There is no escaping of traces of our hair everywhere we go: on our pillows, on the floor, in the sink. Most days there is a cluster of hair on our hairbrushes. What a nightmare! On one hand, hair loss is a natural part of their cycle. Irrespective of their length, colour or type, at least some of the hairs currently residing on your scalp are in their final stages of growth, ready to step aside for new ones to form.
However, sometimes hair loss can be a big cause for concern, and for a good reason. Trichologists would back this up, as baldness is no longer just a concern of middle-aged men but is also something faced by women. And age does not come into play here. So, what is it that causes hair loss? More importantly, what adjustments in your hair routine should you make to tackle this issue?
Reasons for hair loss in women
The severity of the problem can be easily self-diagnosed via a basic head count. As a norm, we shed 80-100 hairs a day. Anything more would warrant a visit to the doctor. An initial assessment from a GP would help determine the state of your health and redirect you to an endocrinologist, gynaecologist, neuropathologist or a trichologist, if necessary. Before you choose any particular treatment, it is vital to identify the root causes.
1/ Hormonal imbalance
The so-called bad genes are often the cause of hair loss in men, linked to their levels of dihydrotestosterone hormone. This can also be the cause of hair loss in women, known as androgenetic alopecia and usually a result of thyroid disfunction. A simple hormone test would help rule this cause out. However if heightened levels of dihydrotestosterone are found, it can result in bald patches around the forehead, temples and head crown.
“Meanwhile, the follicles on the sides of the head are completely unaffected by androgen levels, continuing to grow irrespective of the concentration of androgens in the blood,” writes Professor of Dermatology Kurt Stenn of Yale University’s School of Medicine in his book Hair: A Human History.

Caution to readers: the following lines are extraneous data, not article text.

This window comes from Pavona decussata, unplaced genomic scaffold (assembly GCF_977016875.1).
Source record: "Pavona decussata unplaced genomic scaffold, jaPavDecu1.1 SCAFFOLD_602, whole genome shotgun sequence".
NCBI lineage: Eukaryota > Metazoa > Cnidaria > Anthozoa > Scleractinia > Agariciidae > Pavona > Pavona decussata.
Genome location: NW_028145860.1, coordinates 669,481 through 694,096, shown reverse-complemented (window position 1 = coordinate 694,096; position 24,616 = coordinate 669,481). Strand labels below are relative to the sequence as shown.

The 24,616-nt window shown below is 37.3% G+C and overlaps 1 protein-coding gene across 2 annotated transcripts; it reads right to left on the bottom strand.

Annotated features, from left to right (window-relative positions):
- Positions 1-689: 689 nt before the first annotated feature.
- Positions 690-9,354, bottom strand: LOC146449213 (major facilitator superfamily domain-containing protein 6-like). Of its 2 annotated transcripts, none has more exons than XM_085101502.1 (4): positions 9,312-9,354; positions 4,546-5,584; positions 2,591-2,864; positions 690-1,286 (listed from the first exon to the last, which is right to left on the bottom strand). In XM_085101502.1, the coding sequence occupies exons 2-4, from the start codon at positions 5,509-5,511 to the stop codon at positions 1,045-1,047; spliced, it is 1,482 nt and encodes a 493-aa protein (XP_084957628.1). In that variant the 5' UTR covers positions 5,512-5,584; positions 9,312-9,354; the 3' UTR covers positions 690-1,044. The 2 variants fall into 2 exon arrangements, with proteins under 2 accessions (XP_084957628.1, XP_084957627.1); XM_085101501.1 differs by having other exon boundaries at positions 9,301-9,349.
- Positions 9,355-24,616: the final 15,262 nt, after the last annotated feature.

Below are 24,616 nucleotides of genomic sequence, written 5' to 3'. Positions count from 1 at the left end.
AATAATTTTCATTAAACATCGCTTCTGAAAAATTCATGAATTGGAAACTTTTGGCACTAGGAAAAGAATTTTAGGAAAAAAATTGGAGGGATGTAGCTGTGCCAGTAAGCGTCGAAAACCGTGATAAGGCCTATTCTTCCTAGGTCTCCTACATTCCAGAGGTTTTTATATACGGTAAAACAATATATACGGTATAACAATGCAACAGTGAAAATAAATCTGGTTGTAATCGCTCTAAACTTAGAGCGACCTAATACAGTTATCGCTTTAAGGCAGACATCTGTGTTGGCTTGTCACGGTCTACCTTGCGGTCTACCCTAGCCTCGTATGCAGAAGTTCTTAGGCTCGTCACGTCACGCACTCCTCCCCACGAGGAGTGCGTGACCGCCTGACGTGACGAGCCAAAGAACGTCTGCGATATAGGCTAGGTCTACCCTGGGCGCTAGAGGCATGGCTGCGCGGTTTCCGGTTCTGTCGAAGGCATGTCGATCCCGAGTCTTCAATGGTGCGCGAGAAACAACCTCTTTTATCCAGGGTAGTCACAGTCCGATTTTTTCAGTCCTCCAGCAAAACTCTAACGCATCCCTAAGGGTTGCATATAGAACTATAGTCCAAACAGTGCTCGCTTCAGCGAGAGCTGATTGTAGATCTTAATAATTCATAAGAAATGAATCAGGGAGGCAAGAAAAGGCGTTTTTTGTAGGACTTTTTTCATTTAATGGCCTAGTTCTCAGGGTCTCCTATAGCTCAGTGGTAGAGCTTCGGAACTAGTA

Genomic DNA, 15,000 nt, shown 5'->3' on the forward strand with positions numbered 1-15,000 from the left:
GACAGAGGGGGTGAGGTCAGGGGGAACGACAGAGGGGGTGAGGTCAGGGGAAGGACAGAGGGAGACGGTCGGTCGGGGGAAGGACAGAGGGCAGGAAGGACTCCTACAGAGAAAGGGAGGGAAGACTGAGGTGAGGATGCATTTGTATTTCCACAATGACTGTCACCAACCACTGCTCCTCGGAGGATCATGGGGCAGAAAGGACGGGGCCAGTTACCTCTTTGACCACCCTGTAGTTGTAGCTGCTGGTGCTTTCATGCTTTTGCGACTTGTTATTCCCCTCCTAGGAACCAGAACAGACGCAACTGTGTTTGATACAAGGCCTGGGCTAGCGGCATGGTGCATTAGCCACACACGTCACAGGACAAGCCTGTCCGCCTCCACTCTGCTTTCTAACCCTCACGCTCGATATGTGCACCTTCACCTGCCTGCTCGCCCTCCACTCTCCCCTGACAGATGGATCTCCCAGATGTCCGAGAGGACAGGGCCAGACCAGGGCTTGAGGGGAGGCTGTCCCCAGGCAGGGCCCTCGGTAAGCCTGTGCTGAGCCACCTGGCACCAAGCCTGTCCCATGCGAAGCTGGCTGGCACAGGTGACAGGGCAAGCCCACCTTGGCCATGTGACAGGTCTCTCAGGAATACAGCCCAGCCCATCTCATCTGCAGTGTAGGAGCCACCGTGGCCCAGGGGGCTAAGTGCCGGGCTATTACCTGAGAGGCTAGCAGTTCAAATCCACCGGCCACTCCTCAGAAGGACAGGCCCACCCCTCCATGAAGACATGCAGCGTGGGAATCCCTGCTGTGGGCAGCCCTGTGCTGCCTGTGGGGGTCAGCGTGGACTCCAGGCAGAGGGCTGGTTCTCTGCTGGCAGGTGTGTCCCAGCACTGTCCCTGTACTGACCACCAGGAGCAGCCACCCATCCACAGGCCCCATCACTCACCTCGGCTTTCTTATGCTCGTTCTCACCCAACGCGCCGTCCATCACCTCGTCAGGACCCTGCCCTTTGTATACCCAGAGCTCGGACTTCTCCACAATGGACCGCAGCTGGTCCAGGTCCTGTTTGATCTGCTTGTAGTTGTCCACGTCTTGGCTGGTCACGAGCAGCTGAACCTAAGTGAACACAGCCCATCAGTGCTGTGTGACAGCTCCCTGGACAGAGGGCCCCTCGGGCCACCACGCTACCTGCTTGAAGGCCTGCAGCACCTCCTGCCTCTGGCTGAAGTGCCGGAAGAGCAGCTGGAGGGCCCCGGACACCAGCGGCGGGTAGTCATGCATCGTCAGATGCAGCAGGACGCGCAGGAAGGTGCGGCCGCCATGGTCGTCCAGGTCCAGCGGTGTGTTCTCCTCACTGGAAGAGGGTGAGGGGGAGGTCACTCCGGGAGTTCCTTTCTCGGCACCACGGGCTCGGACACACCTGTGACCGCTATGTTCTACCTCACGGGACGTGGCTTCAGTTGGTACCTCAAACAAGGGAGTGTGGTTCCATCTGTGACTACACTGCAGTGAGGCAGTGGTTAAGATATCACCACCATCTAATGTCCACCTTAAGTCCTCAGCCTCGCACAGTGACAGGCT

Chronic stress is a frequent cause of health concerns. When it comes to hair, even a one-off stressful event can become a trigger. For example, in cases of alopecia areata hair loss can occur in patches anywhere on the body as a result of extreme stress. In brief, for cases of alopecia areata the immune system identifies hair follicles as an outside invader and, essentially, something to get rid off by entirely blocking their activity.
3/ Rigid diet
By following a strict food regiment, you can prompt a deficit of minerals, vitamins and such vital microelements as iron. Dry and dull skin would be the first alarm bell, followed by the condition of your hair and nails, which will likely become weak and brittle.
4/ Poor ecology
Air pollution in big cities has a negative influence on the condition of our skin. And our scalp is no exception. According to lead researcher Hyuk Chul Kwon from the Future Science Research Centre in the Republic of Korea, one of the causes of hair loss is the so-called particulate matter (PM), which consists of microelements of dust, ash, tire wear, exhaust emissions and metal oxides in the air.
Some of them are even small enough to penetrate the skin’s barrier and cause inflammation. Although research has only been able to demonstrate the adverse effects of PM on hair bulbs cells in lab conditions, this factor is already worth considering.
How to stimulate hair growth?
Hormonal causes are best handled by a medical professional. Otherwise, the usual healthy lifestyle and stress avoidance advice aside, there is a whole set of practical recommendations to help prevent hair loss and encourage its growth.
A healthy diet
Make sure antioxidant-rich foods are part of your daily diet. This can include tomatoes (lycopene), grapes (polyphenols), green tea (catechins) and peanuts (resveratrol). Hair also thrives off foods which provide the body with the necessary supply of Omega oils and vitamin D like fish, vegetable oils and eggs. Last but not least, it is the importance of consuming probiotics like yogurt, kimchi and miso soup which are all known to promote healthy hair growth.
Adding vitamins and microelements such as iron, selenium and zinc to the mix can help in cases where hair loss is caused by a deficiency in these elements. This can result from a poor diet or chronic stress, which has a negative impact on the adrenal glands, further depleting the body’s reserves. An all-around holistic approach is always best, for even the best quality dietary supplements can be a complete waste of your pennies, if your mental health is overlooked.
Informed hair care
Individual hair type and scalp needs should always be considered when choosing a hair product. Build your routine around the idea of neutralising the impact of aggravating external factors such as PM.
- If possible, wash your hair every evening to eliminate build-up of grime. It is important to choose a gentle shampoo suitable for everyday use.